elongation in the wire. The elongation would give me the time and distance of decceleration. Knowing the time and distance should help me find the force, but I cannot resolve the elongation without knowing the force exerted on the wire.

I'll try it again and set it up with solving simultaneous equations.

Thanks.. let me know it you have anyother thoughts.

Fermat
Homework Helper
I read your post, DKDT, in the other forum about your stunt problem and got a better idea of what you're trying to do.

Is this right?

You have a 4000 lb truck moving at 40 mph and you want to see if it will stop within 5 ft by the stretching of two steel cables, where both cables are 5/8" diameter and 1000 ft long.

If the above is correct, then you can equate the work done in stretching the two cables to the work done in overcoming the kinetic energy of the truck (by bringing it to a complete rest).

You have steel cables, 5/8" diameter, and 1000 ft long.
You were given Young's modulus for the steel cables.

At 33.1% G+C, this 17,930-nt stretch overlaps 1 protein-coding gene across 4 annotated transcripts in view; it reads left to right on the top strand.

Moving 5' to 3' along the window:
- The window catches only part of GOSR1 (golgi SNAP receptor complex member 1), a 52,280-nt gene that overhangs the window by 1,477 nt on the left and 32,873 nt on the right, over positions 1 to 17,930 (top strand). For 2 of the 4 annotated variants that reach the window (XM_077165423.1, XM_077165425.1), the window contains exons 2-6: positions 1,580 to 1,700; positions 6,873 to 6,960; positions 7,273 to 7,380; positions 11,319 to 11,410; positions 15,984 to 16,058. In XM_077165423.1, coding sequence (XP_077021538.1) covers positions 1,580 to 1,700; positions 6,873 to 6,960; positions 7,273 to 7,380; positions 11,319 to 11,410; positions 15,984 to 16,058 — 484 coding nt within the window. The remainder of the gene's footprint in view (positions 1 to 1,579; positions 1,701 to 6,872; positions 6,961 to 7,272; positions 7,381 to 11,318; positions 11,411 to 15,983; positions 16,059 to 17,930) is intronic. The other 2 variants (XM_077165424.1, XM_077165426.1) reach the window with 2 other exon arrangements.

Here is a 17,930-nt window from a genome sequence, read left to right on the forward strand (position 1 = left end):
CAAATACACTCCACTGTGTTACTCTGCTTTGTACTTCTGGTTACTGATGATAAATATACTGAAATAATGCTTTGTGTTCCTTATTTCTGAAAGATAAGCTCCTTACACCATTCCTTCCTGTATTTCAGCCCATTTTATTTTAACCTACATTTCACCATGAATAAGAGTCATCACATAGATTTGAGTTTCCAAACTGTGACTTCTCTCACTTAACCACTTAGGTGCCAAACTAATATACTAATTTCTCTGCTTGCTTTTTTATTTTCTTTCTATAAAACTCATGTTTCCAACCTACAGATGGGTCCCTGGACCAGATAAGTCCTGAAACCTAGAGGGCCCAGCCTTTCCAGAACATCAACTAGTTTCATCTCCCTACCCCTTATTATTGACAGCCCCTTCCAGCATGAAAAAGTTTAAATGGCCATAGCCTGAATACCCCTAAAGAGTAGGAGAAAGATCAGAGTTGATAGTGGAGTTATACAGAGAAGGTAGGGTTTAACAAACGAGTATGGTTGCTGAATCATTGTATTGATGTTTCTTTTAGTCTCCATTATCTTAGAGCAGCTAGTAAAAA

$$A = \pi \left(\frac{5}{8}\right)^2/4 = 197.93\ mm^2$$
$$A = 197.93*10^{-6}\ m^2$$
$$l = 1000\ ft = 304.8\ m$$
$$E = 210\ GPa = 210*10^9\ N/m2$$

=========================================

$$E = \frac{\sigma}{\epsilon}$$

$$\sigma = \frac{T}{A}$$
$$\epsilon = \frac{e}{l}$$

giving,

$$T = \left(\frac{AE}{l}\right).e$$
or,
$$T = k.e \mbox{ where } k = \left(\frac{AE}{l}\right)$$

Substituting in values for A,E,l we get the spring constant for steel as,

$$k = \frac{197.93*10^{-6}*210*10^9}{304.8}$$
$$k = 136.37\ kN/m$$
==============

$$M = 4000\ lb = 1814.4\ kg$$
$$V = 40\ mph = 17.882\ m/s$$

To overcome the kinetic energy in the car by bringing it to rest,

$$KE = \frac{1}{2}MV^2$$
$$KE = \frac{1}{2}*1814.4*(17.882)^2$$
$$KE = 290,091.65\ Nm$$
=======================

Work done in stretching both steel cables,

$$WD = 2*\frac{1}{2}k.e^2$$
$$WD = k.e^2$$

Equating Work done in stretching the cables to loss of energy in stopping the truck,

$$WD = KE$$
$$k.e^2 = \frac{1}{2}MV^2$$
$$136.37*10^3*e^2 = 290,091.65$$
$$e^2 = 2.12724$$
$$e = 1.458\ m$$
=============

So, it looks like the truck is going to stop within 1.5m and 5 ft = 1.524 m
So, you're just going to make it!